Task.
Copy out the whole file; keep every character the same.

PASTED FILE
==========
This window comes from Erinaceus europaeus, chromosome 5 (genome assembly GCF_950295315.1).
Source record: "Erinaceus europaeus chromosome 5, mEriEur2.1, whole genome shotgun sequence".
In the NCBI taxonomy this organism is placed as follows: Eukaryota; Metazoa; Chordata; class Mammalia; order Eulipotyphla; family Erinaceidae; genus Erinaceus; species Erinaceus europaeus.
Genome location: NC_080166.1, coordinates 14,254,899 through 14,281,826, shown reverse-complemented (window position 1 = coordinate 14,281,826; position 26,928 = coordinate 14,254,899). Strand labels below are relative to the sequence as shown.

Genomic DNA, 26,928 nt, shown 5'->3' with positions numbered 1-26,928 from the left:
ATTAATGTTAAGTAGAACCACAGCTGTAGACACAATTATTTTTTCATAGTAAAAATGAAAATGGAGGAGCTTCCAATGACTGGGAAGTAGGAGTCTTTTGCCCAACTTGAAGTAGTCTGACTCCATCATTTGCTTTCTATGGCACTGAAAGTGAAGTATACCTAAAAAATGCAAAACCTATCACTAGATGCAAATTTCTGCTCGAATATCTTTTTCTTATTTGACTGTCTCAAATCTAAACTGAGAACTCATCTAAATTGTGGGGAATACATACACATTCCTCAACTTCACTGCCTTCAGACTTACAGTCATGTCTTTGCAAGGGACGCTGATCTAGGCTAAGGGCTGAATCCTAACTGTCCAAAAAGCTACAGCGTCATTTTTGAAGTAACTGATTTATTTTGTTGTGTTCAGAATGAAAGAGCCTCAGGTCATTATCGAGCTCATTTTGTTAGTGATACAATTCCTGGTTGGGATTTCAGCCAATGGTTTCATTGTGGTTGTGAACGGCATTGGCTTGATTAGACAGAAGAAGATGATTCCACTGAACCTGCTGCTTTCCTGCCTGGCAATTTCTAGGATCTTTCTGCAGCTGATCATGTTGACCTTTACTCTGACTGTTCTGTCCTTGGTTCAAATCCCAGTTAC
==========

This window comes from Erinaceus europaeus, chromosome 5 (genome assembly GCF_950295315.1).
Source record: "Erinaceus europaeus chromosome 5, mEriEur2.1, whole genome shotgun sequence".
In the NCBI taxonomy this organism is placed as follows: Eukaryota; Metazoa; Chordata; class Mammalia; order Eulipotyphla; family Erinaceidae; genus Erinaceus; species Erinaceus europaeus.
Genome location: NC_080166.1, coordinates 14,254,899 through 14,281,826, shown reverse-complemented (window position 1 = coordinate 14,281,826; position 26,928 = coordinate 14,254,899). Strand labels below are relative to the sequence as shown.

Genomic DNA, 26,928 nt, shown 5'->3' with positions numbered 1-26,928 from the left:
ATTAATGTTAAGTAGAACCACAGCTGTAGACACAATTATTTTTTCATAGTAAAAATGAAAATGGAGGAGCTTCCAATGACTGGGAAGTAGGAGTCTTTTGCCCAACTTGAAGTAGTCTGACTCCATCATTTGCTTTCTATGGCACTGAAAGTGAAGTATACCTAAAAAATGCAAAACCTATCACTAGATGCAAATTTCTGCTCGAATATCTTTTTCTTATTTGACTGTCTCAAATCTAAACTGAGAACTCATCTAAATTGTGGGGAATACATACACATTCCTCAACTTCACTGCCTTCAGACTTACAGTCATGTCTTTGCAAGGGACGCTGATCTAGGCTAAGGGCTGAATCCTAACTGTCCAAAAAGCTACAGCGTCATTTTTGAAGTAACTGATTTATTTTGTTGTGTTCAGAATGAAAGAGCCTCAGGTCATTATCGAGCTCATTTTGTTAGTGATACAATTCCTGGTTGGGATTTCAGCCAATGGTTTCATTGTGGTTGTGAACGGCATTGGCTTGATTAGACAGAAGAAGATGATTCCACTGAACCTGCTGCTTTCCTGCCTGGCAATTTCTAGGATCTTTCTGCAGCTGATCATGTTGACCTTTACTCTGACTGTTCTGTCCTTGGTTCAAATCCCAGTTAC